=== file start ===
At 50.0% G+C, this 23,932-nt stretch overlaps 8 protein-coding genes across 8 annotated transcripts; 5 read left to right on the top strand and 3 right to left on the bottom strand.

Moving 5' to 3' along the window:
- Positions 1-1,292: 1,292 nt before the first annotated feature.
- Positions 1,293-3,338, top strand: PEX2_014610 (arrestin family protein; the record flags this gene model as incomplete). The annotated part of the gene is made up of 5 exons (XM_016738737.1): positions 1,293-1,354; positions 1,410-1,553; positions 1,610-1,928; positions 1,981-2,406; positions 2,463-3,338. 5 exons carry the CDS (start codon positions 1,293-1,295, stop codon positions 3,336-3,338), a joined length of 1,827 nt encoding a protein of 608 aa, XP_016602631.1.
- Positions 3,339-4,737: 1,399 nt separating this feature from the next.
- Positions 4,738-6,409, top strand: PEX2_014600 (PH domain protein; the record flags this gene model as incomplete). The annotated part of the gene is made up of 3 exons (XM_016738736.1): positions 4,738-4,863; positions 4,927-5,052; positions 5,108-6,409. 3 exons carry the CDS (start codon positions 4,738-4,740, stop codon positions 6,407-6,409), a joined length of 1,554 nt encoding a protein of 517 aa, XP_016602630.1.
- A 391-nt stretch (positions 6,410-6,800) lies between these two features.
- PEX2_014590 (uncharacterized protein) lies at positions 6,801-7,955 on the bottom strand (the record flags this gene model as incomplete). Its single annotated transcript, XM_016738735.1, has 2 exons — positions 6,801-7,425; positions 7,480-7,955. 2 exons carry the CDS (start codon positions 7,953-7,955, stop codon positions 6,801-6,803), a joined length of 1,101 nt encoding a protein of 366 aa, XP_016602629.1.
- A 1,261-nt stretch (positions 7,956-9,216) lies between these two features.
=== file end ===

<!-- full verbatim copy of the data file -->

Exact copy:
At 50.0% G+C, this 23,932-nt stretch overlaps 8 protein-coding genes across 8 annotated transcripts; 5 read left to right on the top strand and 3 right to left on the bottom strand.

Moving 5' to 3' along the window:
- Positions 1-1,292: 1,292 nt before the first annotated feature.
- Positions 1,293-3,338, top strand: PEX2_014610 (arrestin family protein; the record flags this gene model as incomplete). The annotated part of the gene is made up of 5 exons (XM_016738737.1): positions 1,293-1,354; positions 1,410-1,553; positions 1,610-1,928; positions 1,981-2,406; positions 2,463-3,338. 5 exons carry the CDS (start codon positions 1,293-1,295, stop codon positions 3,336-3,338), a joined length of 1,827 nt encoding a protein of 608 aa, XP_016602631.1.
- Positions 3,339-4,737: 1,399 nt separating this feature from the next.
- Positions 4,738-6,409, top strand: PEX2_014600 (PH domain protein; the record flags this gene model as incomplete). The annotated part of the gene is made up of 3 exons (XM_016738736.1): positions 4,738-4,863; positions 4,927-5,052; positions 5,108-6,409. 3 exons carry the CDS (start codon positions 4,738-4,740, stop codon positions 6,407-6,409), a joined length of 1,554 nt encoding a protein of 517 aa, XP_016602630.1.
- A 391-nt stretch (positions 6,410-6,800) lies between these two features.
- PEX2_014590 (uncharacterized protein) lies at positions 6,801-7,955 on the bottom strand (the record flags this gene model as incomplete). Its single annotated transcript, XM_016738735.1, has 2 exons — positions 6,801-7,425; positions 7,480-7,955. 2 exons carry the CDS (start codon positions 7,953-7,955, stop codon positions 6,801-6,803), a joined length of 1,101 nt encoding a protein of 366 aa, XP_016602629.1.
- A 1,261-nt stretch (positions 7,956-9,216) lies between these two features.